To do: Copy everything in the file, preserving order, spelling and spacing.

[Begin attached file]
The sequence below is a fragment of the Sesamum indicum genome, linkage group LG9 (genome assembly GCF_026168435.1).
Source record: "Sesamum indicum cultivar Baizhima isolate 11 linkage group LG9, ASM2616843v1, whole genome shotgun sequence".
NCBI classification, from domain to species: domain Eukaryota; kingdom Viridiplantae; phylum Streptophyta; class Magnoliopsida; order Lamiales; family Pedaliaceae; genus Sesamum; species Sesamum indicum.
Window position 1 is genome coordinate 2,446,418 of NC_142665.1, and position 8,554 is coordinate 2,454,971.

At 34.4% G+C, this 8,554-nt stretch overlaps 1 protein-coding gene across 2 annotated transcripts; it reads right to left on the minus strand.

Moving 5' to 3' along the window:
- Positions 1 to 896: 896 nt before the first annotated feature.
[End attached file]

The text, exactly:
The sequence below is a fragment of the Sesamum indicum genome, linkage group LG9 (genome assembly GCF_026168435.1).
Source record: "Sesamum indicum cultivar Baizhima isolate 11 linkage group LG9, ASM2616843v1, whole genome shotgun sequence".
NCBI classification, from domain to species: domain Eukaryota; kingdom Viridiplantae; phylum Streptophyta; class Magnoliopsida; order Lamiales; family Pedaliaceae; genus Sesamum; species Sesamum indicum.
Window position 1 is genome coordinate 2,446,418 of NC_142665.1, and position 8,554 is coordinate 2,454,971.

At 34.4% G+C, this 8,554-nt stretch overlaps 1 protein-coding gene across 2 annotated transcripts; it reads right to left on the minus strand.

Moving 5' to 3' along the window:
- Positions 1 to 896: 896 nt before the first annotated feature.